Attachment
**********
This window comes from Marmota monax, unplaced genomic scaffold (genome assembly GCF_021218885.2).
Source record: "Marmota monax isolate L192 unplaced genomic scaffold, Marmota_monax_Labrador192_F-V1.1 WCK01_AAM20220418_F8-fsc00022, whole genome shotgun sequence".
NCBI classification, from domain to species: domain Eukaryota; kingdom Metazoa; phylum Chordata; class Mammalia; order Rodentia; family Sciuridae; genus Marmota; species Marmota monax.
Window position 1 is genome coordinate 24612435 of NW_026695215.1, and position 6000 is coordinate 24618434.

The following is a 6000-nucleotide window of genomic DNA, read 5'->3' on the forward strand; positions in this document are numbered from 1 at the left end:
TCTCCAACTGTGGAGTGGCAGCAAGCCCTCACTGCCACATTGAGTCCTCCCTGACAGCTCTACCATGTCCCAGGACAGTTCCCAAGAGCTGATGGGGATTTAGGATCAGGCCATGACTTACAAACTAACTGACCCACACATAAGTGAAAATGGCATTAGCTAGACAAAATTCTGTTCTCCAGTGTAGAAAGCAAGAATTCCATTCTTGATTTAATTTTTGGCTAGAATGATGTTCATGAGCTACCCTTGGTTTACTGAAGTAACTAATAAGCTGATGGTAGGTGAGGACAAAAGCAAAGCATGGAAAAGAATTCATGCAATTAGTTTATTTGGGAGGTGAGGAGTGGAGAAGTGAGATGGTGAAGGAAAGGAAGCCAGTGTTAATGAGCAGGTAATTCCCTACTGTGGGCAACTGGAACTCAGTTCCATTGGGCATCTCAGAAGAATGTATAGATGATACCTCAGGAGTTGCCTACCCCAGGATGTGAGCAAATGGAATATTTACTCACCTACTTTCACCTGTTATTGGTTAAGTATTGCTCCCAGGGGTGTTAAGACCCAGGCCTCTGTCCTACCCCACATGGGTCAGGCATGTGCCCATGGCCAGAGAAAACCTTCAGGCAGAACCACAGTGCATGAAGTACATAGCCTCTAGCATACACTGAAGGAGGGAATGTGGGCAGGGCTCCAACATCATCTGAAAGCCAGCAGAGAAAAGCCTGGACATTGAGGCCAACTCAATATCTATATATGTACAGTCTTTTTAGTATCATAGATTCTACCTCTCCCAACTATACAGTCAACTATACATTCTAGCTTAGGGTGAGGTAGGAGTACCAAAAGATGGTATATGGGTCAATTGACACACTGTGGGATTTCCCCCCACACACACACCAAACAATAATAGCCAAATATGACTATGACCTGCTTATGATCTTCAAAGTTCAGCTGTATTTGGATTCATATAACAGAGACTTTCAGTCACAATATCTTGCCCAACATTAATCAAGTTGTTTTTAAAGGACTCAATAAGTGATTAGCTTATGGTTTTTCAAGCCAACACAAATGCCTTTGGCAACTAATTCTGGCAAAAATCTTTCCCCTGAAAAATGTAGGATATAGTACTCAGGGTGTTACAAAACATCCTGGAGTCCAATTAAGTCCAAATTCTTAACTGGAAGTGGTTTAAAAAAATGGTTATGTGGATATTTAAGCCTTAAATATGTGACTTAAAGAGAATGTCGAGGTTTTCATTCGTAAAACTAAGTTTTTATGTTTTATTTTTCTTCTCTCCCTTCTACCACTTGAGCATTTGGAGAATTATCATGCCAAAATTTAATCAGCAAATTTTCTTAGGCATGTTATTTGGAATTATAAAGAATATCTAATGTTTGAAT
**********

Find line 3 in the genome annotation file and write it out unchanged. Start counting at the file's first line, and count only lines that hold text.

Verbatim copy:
NCBI classification, from domain to species: domain Eukaryota; kingdom Metazoa; phylum Chordata; class Mammalia; order Rodentia; family Sciuridae; genus Marmota; species Marmota monax.